On Sunday, our first day of the 100 mile eating escapade, we spent most of the day wanting. Wanting the bread we make twice a week. Wanting cookies we made around the holidays. The first thing that Stefan said to me even before we got out of bed was “today is the day that we can’t eat anything!” Not the cheerleader I was hoping for.
I knew that I had to make this fun or I was going to lose my partner in experimenting to the strawberry ice cream (from 100+ miles away) in the freezer. And, fast.
I can understand why Stefan was a bit discouraged. We spent a few days prior shopping three grocery stores. At the first store, I asked the produce person where the onions were from. He said he did not know and told me to look at the onion box sitting beside the display. “Oregon”. Where in Oregon? He didn’t know and asked me why I wanted to know. After I quickly explained our 100 mile goal, he first told me that I should start my own garden and then told me that I would have better luck if I moved to California. I tried to grab Stefan’s eye as I walked away with gritted teeth. I faced a husband grinning from ear to ear. Smitten, he was. Coincidentally, we just planted lettuce seeds inside and outside.
At the next store, the produce people “did not know” the location of where their produce was grown and the meat department “did not know” where their pigs and cows were raised. We faced many a blank stares after explaining why we were curious about the exact origins of the food.
As I scanned the food labels at our last grocery store, whenever I saw a label that said “Oregon” or “Washington”, I asked the grocery employee what city (in OR or WA) the food was grown. At one point, the employee came out of his secret hideout behind the big swinging doors (I swear he went back there to hide from me) and told me that the Oregon labeled cabbage was actually from California. I long for an easy to read list of foods grown within 100 miles of Portland like this.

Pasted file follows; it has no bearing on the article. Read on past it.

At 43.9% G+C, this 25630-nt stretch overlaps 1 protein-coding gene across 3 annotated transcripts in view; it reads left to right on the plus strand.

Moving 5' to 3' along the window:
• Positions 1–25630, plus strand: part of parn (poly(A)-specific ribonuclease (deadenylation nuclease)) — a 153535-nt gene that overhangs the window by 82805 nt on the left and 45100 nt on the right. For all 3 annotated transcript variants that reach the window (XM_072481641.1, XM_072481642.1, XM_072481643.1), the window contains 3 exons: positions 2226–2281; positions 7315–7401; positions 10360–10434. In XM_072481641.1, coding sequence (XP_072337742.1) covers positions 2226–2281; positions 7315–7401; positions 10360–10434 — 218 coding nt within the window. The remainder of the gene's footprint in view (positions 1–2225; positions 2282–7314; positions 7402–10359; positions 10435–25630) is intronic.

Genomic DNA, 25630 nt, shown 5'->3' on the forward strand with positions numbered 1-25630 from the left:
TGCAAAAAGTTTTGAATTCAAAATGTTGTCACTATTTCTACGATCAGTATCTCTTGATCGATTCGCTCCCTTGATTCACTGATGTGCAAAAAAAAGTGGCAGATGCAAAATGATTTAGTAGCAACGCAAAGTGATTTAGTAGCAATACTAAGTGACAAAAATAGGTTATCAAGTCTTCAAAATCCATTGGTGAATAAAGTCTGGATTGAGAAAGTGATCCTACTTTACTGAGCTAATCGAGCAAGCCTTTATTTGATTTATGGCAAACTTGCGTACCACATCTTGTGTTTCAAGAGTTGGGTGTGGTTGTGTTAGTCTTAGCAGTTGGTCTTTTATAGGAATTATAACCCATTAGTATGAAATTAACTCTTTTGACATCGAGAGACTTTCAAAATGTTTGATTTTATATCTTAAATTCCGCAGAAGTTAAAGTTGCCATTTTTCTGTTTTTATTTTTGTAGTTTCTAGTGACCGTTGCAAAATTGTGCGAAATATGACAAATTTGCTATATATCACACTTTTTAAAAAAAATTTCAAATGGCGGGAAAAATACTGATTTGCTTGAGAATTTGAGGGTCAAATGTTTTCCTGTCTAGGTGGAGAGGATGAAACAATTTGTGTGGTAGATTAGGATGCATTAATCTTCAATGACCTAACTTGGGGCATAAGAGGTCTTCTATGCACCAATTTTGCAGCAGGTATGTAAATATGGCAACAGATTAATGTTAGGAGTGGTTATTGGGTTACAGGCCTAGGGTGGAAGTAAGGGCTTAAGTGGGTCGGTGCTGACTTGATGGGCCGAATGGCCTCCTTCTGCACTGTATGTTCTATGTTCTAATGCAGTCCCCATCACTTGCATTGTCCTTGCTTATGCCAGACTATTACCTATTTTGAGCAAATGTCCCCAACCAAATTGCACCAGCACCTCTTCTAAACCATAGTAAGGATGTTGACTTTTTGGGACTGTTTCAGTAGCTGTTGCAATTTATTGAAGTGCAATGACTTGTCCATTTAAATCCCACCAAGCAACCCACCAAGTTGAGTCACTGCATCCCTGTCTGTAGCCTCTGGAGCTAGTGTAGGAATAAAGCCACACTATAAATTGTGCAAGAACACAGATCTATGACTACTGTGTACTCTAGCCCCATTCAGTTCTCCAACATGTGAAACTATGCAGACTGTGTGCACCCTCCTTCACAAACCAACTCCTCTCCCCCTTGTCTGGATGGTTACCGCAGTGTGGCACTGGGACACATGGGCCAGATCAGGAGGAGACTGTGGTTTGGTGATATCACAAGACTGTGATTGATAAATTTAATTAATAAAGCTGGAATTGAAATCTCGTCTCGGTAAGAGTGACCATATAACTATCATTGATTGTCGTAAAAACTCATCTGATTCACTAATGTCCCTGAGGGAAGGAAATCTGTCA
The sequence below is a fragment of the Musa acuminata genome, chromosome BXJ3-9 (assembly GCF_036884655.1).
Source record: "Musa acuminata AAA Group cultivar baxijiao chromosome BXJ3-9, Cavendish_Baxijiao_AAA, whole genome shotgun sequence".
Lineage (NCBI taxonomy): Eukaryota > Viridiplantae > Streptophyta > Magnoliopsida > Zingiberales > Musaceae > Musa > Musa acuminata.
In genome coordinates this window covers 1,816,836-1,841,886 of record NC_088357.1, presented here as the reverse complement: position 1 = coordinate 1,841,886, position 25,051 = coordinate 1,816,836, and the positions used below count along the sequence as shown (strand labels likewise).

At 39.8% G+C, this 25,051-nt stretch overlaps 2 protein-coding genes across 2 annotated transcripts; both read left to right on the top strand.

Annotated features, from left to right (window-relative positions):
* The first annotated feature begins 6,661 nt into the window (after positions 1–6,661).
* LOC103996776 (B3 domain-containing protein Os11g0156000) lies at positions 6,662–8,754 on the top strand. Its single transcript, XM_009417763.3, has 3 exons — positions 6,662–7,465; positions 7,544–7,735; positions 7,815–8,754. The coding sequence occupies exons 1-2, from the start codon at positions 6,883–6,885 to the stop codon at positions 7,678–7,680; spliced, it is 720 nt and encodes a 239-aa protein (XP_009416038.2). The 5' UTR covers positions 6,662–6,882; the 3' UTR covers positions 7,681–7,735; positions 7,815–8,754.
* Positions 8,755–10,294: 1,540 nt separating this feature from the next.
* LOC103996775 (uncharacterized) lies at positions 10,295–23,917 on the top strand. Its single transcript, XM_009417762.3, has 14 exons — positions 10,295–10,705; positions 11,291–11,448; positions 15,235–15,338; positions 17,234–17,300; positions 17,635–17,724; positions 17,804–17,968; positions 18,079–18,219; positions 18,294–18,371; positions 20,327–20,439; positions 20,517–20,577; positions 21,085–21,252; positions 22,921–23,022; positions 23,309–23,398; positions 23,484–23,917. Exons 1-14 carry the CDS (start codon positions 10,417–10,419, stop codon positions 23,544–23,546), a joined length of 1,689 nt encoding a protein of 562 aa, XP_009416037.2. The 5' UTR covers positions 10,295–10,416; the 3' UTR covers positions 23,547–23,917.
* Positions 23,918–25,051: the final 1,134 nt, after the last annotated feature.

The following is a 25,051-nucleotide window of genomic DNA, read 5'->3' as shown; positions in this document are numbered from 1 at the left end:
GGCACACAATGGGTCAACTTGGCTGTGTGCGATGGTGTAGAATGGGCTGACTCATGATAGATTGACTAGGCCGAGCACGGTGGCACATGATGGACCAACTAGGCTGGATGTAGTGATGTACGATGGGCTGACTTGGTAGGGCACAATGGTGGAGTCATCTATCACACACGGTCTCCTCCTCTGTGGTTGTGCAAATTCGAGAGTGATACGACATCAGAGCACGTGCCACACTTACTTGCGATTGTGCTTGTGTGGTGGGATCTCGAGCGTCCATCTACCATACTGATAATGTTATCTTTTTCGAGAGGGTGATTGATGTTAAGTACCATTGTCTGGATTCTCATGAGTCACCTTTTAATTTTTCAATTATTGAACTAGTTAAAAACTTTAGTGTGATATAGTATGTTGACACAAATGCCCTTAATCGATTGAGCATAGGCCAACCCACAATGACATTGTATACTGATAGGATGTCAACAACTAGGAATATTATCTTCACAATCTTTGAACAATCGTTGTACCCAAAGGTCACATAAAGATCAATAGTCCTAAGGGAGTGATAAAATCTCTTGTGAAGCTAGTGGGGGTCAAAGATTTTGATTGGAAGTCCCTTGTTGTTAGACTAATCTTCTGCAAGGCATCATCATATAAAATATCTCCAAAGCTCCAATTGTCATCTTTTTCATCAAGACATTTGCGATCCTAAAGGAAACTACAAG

Luckily, we found many types of food to eat grown within 100 miles at Food Front, one of our local cooperatives. Most important to us, their employees knew the origin of all the foods that we asked about and they were interested in our experiment.
On the first night of eating only foods grown within 100 miles of Portland, Oregon, we negotiated the final exceptions to our master plan. I told you in my last post that I would share with you what our exceptions are. Here is what we will eat/drink that is not grown within 100 miles:
2. Salt—I would like to try and boil ocean water someday. Kind of like that yoga pose that I am working towards. Someday.
3. Anything that Stefan or his hunting buddies kill
4. Olive oil—although we have heard that there is a local producer. Someday.
5. Traveling exception. i.e. Catherine and Parker, our friends from Atlanta, GA raise bees and they gave us some honey while we were visiting them last spring.
As I tell more people about our eating choices this week, I am faced with their furrowed brows and confused stares. Eating local food is important to us. For many reasons. I will share them through this blog.
Sunday night, our first night, we ate venison that Brian (Fraser Creek Farms) killed, fried with rosemary from the garden, pan fried smashed potatoes grown in our garden with Ancient Heritage cheese sprinkled on top and salad with lemon vinaigrette made from Fraser Creek Farms lemons.
After dinner, Stefan told me that although we have known how to make lemon vinaigrette, we have never been forced to make it; usually we use vinegar in our dressings. The dressing tasted delicious and so very different than our standard. 3 parts oil to a little less than one part lemon juice, garlic and salt.
And, then, we were inspired to make yogurt.